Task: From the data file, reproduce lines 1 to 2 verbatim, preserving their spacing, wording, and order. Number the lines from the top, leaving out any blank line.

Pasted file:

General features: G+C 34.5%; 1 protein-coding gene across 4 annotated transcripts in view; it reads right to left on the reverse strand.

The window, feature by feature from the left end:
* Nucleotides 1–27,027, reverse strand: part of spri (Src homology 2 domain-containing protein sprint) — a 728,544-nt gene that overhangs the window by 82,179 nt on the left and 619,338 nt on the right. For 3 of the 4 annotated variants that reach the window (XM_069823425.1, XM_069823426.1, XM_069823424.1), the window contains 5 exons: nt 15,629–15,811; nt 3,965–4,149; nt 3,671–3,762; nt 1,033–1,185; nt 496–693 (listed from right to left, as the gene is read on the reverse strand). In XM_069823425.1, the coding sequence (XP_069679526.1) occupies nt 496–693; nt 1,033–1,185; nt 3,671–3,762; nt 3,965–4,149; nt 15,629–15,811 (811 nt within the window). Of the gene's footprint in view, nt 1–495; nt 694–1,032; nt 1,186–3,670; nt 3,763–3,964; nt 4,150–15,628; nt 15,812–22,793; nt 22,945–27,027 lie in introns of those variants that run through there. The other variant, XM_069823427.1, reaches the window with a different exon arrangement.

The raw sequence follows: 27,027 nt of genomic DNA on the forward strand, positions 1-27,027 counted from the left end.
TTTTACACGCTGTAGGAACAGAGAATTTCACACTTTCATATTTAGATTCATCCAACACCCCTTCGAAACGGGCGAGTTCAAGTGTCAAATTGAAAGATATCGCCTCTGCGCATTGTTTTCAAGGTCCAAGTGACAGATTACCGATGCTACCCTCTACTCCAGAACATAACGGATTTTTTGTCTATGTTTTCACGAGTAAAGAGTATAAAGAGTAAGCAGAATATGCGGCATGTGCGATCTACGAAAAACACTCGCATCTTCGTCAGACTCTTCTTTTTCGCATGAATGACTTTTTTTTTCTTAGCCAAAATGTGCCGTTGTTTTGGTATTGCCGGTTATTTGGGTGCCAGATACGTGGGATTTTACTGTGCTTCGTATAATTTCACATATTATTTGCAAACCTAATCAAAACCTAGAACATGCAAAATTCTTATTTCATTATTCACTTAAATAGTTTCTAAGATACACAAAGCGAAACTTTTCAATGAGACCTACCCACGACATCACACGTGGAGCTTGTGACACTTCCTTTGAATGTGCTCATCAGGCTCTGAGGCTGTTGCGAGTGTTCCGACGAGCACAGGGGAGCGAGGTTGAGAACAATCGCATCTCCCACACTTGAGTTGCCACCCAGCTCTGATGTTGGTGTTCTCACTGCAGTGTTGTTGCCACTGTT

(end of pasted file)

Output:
General features: G+C 34.5%; 1 protein-coding gene across 4 annotated transcripts in view; it reads right to left on the reverse strand.

The window, feature by feature from the left end: